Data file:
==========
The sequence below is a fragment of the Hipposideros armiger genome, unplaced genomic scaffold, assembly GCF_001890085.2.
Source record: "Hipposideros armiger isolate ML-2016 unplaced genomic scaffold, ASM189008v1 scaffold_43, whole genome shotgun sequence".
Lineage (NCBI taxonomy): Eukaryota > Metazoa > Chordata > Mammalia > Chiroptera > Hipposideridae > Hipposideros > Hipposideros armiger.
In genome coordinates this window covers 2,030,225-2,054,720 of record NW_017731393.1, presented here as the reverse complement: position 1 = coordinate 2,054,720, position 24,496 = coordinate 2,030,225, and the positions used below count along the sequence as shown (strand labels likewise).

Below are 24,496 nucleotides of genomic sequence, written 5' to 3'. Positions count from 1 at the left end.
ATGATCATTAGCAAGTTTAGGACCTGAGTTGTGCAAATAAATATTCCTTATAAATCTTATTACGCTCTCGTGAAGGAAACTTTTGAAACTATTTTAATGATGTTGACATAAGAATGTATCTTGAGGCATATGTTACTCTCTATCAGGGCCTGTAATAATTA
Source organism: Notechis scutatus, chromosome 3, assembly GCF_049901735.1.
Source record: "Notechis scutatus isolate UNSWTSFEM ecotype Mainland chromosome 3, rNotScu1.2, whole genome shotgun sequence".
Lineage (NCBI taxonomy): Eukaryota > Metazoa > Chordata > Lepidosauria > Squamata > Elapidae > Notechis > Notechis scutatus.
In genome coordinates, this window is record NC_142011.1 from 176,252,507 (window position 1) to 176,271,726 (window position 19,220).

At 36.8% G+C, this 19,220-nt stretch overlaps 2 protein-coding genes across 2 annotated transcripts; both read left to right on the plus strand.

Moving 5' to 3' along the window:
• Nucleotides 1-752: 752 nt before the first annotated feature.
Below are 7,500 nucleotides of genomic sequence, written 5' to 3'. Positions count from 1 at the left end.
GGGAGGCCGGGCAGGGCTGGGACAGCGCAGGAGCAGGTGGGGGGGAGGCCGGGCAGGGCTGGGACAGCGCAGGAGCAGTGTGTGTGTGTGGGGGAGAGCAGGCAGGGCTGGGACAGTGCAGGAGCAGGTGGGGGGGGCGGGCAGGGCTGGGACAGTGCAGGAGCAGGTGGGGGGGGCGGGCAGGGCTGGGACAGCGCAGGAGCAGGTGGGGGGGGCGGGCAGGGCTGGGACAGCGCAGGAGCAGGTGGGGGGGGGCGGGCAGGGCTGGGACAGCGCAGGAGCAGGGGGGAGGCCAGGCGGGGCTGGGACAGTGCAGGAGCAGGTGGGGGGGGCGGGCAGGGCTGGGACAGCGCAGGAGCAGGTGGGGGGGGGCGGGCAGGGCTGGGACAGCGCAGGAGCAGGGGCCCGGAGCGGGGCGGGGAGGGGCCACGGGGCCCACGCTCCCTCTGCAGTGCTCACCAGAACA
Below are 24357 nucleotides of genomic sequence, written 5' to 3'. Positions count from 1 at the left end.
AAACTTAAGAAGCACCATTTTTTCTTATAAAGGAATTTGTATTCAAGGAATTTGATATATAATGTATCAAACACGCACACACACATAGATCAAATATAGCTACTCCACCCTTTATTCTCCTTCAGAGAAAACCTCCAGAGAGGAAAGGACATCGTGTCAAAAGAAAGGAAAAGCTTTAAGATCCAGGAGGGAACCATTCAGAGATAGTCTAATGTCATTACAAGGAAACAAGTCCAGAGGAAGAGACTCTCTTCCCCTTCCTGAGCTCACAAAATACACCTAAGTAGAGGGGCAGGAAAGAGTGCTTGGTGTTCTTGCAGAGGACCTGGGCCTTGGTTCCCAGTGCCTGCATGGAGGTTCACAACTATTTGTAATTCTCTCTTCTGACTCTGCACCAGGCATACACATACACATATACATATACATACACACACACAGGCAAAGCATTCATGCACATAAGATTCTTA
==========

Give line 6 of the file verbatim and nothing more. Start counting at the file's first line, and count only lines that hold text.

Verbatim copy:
ATGATCATTAGCAAGTTTAGGACCTGAGTTGTGCAAATAAATATTCCTTATAAATCTTATTACGCTCTCGTGAAGGAAACTTTTGAAACTATTTTAATGATGTTGACATAAGAATGTATCTTGAGGCATATGTTACTCTCTATCAGGGCCTGTAATAATTA